Urban East[25] søt [sɵːt] 'sweet' Also described as front [ø̫ː];[26] typically transcribed in IPA with øː. See Norwegian phonology
Ripuarian Kerkrade dialect[27] sjuts [ʃɵts] 'marksman' See Kerkrade dialect phonology
Russian[28] тётя/tyotya [ˈtʲɵtʲə] 'aunt' Allophone of /o/ following a palatalized consonant. See Russian phonology
Tajik Northern dialects[29] кӯҳ/kūh [kɵh] 'mountain' May be realized as mid [ɵ̞], merged with /u/ in the central and southern dialects. See Tajik phonology
Toda பர்/pȫr [pɵːr̘] 'name'
Uzbek kz/кўз [kɵz] 'eye' Allophone of /o/, especially near velar consonants /k/ and /g/. May be realized as mid [ɵ̞]. See Uzbek phonology
West Frisian Standard[30][31] put [pɵt] 'well' Typically transcribed in IPA with ø. See West Frisian phonology
Southwestern dialects[32] fuotten [ˈfɵtn̩] 'feet' Corresponds to [wo] in other dialects.[32] See West Frisian phonology
Xumi Lower[33] ľatsö [ʎ̟ɐtsɵ˦] 'to filter tea' Typically transcribed in IPA with ʉ.[33]
Upper[34] htö [htɵ] 'way to do things' Allophone of /o/ after alveolar consonants; may be realized as [o] or [ɤ] instead.[34]

Close-mid central compressed vowel edit

Close-mid central compressed vowel

As there is no official diacritic for compression in the IPA, the centering diacritic is used with the front rounded vowel [ø], which is normally compressed. Other possible transcriptions are ɘ͡β̞ (simultaneous [ɘ] and labial compression) and ɘᵝ ([ɘ] modified with labial compression).

Features edit

Occurrence edit

Language Word IPA Meaning Notes
Swedish Central Standard[35] full [fø̈lː] 'full' More often described as mid [ɵ̞ᵝ].[36][37] See Swedish phonology

See also edit

Notes edit

  1. ^ While the International Phonetic Association prefers the terms "close" and "open" for vowel height, many linguists use "high" and "low".
  2. ^ García, Fernando Álvarez-Balbuena (1 September 2015). "Na frontera del asturllionés y el gallegoportugués: descripción y exame horiométricu de la fala de Fernidiellu (Forniella, Llión). Parte primera: fonética". Revista de Filoloxía Asturiana. 14 (14). ISSN 2341-1147.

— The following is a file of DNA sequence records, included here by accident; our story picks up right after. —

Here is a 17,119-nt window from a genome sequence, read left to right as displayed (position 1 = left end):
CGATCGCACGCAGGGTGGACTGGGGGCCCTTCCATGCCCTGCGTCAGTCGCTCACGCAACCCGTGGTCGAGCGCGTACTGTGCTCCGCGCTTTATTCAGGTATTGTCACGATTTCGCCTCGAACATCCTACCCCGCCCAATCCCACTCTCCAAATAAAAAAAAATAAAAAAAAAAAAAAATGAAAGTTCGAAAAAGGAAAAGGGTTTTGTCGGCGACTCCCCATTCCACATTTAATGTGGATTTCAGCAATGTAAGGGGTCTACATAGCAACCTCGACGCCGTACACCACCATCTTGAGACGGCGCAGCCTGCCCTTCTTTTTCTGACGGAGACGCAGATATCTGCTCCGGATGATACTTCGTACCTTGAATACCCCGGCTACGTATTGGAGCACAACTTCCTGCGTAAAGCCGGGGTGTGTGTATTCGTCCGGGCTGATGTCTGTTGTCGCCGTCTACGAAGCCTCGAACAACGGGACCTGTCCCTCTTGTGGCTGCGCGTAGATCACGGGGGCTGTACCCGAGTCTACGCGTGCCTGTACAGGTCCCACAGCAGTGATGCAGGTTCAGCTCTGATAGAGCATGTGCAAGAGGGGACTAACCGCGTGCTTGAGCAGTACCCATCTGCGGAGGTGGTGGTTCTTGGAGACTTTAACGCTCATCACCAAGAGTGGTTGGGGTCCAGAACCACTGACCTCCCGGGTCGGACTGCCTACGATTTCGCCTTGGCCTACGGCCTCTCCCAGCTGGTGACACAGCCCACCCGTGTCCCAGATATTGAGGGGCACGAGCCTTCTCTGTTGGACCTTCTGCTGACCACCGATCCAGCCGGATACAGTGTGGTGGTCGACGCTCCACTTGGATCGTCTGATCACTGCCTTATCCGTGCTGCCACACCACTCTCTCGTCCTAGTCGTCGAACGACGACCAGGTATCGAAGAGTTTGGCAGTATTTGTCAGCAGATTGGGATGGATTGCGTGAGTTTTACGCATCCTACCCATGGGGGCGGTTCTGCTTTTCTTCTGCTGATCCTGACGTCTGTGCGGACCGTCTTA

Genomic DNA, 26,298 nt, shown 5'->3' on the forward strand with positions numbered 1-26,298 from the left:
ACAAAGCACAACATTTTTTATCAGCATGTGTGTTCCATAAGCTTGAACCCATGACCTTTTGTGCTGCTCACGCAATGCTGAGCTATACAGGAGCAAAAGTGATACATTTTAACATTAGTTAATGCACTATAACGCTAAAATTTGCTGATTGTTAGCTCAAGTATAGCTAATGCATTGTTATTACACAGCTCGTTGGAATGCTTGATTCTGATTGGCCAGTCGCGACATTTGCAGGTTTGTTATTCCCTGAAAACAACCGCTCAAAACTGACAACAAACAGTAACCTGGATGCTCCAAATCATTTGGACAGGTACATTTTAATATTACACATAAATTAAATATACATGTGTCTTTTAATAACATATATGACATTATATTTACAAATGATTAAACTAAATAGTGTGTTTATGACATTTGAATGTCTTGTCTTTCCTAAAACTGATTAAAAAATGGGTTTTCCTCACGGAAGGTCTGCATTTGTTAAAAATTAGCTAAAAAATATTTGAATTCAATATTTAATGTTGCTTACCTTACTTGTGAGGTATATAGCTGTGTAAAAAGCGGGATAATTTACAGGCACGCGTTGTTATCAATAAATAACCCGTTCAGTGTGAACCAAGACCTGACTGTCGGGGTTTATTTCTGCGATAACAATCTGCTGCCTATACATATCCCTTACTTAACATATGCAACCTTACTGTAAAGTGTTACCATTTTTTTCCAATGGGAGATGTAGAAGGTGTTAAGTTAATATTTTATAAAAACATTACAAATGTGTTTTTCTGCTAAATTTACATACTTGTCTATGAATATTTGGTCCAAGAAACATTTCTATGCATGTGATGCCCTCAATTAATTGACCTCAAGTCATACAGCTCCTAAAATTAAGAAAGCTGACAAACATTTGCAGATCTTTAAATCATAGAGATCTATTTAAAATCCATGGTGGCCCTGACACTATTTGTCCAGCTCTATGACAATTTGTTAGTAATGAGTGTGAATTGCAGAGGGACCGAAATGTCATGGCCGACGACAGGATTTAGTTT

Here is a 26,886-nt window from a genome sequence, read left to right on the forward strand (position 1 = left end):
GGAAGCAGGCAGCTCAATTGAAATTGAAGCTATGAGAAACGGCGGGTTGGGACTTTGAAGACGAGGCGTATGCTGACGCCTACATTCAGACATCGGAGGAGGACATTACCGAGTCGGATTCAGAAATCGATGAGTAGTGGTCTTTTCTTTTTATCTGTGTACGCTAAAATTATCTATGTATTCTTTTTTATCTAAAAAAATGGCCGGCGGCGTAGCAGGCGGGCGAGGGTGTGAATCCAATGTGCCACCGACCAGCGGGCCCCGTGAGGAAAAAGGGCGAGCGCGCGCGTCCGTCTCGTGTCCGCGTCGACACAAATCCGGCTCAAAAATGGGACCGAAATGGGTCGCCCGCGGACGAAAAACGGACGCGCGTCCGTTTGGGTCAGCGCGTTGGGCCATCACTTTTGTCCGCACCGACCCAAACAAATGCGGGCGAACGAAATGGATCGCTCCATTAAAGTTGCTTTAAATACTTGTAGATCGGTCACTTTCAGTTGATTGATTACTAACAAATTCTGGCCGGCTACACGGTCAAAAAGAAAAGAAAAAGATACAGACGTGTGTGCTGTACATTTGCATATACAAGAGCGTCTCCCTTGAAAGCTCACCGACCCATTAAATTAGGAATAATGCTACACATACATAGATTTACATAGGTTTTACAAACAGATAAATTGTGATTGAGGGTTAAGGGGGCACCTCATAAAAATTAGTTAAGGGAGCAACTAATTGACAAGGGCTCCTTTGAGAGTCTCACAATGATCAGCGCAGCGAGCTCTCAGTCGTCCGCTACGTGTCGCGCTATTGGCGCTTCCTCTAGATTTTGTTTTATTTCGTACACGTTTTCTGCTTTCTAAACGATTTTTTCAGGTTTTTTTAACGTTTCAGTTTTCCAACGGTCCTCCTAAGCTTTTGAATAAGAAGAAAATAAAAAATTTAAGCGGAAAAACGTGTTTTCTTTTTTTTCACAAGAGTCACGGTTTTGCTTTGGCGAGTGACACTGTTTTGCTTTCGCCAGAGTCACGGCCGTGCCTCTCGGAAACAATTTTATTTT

3. ^ Mokari & Werner (2016).
  4. ^ van Heuven & Genet (2002).
  5. ^ Verhoeven (2005), p. 245.
  6. ^ Collins & Mees (1990:92–93)
  7. ^ Collins & Mees (1990:92)
  8. ^ a b Lass (2002), pp. 115–116.
  9. ^ Robinson, Jonnie (1 April 2007), "Received Pronunciation Phonology", Diverse voices: language, accent and dialect in the UK, The British Library, archived from the original on 25 December 2018, retrieved 26 October 2012
  10. ^ Williams & Kerswill (1999), pp. 143 and 146.
  11. ^ Bauer et al. (2007), pp. 98–99.
  12. ^ Lindsey, Geoff (15 January 2012). "english speech services | Le FOOT vowel". Retrieved 20 October 2018.
  13. ^ Fougeron & Smith (1993), p. 73.
  14. ^ Lodge (2009), p. 84.
  15. ^ a b Khan & Weise (2013), p. 237.
  16. ^ Khan & Weise (2013), p. 236.
  17. ^ François (2013), p. 207.
  18. ^ a b Ó Sé (2000).
  19. ^ a b c Verhoeven (2007), p. 221.
  20. ^ a b c d Gussenhoven & Aarts (1999), p. 159.
  21. ^ a b Heijmans & Gussenhoven (1998), p. 110.
  22. ^ Peters (2006), p. 119.
  23. ^ Iivonen & Harnud (2005), pp. 62, 66–67.
  24. ^ a b Vanvik (1979), p. 19.
  25. ^ Kristoffersen (2000), pp. 16–17, 33–35, 37, 343.
  26. ^ Vanvik (1979), pp. 13, 20.
  27. ^ Stichting Kirchröadsjer Dieksiejoneer (1997:16). The source describes this vowel as the same as the short u in Standard Dutch lucht, which is close-mid central [ɵ] (van Heuven & Genet (2002)).
  28. ^ Jones & Ward (1969), pp. 62–63.
  29. ^ Ido (2014), pp. 91–92.
  30. ^ Sipma (1913), pp. 6, 8, 10.
  31. ^ Tiersma (1999), p. 11.
  32. ^ a b Hoekstra (2003:202), citing Hof (1933:14)
  33. ^ a b Chirkova & Chen (2013), pp. 369–370.
  34. ^ a b Chirkova, Chen & Kocjančič Antolík (2013), p. 389.
  35. ^ Andersson (2002), p. 272.
  36. ^ Engstrand (1999), p. 140.
  37. ^ Rosenqvist (2007), p. 9.

References edit

External links edit